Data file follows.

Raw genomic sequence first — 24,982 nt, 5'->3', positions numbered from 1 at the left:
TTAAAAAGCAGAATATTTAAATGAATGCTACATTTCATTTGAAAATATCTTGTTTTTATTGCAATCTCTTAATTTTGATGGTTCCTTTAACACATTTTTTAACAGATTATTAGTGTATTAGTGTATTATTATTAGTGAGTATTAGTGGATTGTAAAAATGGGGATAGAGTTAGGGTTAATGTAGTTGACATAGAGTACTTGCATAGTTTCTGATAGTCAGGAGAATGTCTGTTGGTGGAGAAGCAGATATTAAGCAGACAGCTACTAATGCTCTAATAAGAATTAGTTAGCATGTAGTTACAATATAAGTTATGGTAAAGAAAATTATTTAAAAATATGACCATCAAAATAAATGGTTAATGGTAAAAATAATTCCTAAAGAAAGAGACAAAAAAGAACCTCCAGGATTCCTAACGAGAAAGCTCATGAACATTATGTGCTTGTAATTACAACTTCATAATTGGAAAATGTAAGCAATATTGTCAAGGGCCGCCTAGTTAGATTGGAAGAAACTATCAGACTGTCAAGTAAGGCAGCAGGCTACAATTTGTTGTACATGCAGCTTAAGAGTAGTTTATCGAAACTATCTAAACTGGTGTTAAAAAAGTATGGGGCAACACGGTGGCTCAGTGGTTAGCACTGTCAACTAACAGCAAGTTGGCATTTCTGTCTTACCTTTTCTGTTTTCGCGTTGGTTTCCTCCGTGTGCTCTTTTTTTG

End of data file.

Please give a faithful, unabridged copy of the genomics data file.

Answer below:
Raw genomic sequence first — 24,982 nt, 5'->3', positions numbered from 1 at the left:
TTAAAAAGCAGAATATTTAAATGAATGCTACATTTCATTTGAAAATATCTTGTTTTTATTGCAATCTCTTAATTTTGATGGTTCCTTTAACACATTTTTTAACAGATTATTAGTGTATTAGTGTATTATTATTAGTGAGTATTAGTGGATTGTAAAAATGGGGATAGAGTTAGGGTTAATGTAGTTGACATAGAGTACTTGCATAGTTTCTGATAGTCAGGAGAATGTCTGTTGGTGGAGAAGCAGATATTAAGCAGACAGCTACTAATGCTCTAATAAGAATTAGTTAGCATGTAGTTACAATATAAGTTATGGTAAAGAAAATTATTTAAAAATATGACCATCAAAATAAATGGTTAATGGTAAAAATAATTCCTAAAGAAAGAGACAAAAAAGAACCTCCAGGATTCCTAACGAGAAAGCTCATGAACATTATGTGCTTGTAATTACAACTTCATAATTGGAAAATGTAAGCAATATTGTCAAGGGCCGCCTAGTTAGATTGGAAGAAACTATCAGACTGTCAAGTAAGGCAGCAGGCTACAATTTGTTGTACATGCAGCTTAAGAGTAGTTTATCGAAACTATCTAAACTGGTGTTAAAAAAGTATGGGGCAACACGGTGGCTCAGTGGTTAGCACTGTCAACTAACAGCAAGTTGGCATTTCTGTCTTACCTTTTCTGTTTTCGCGTTGGTTTCCTCCGTGTGCTCTTTTTTTG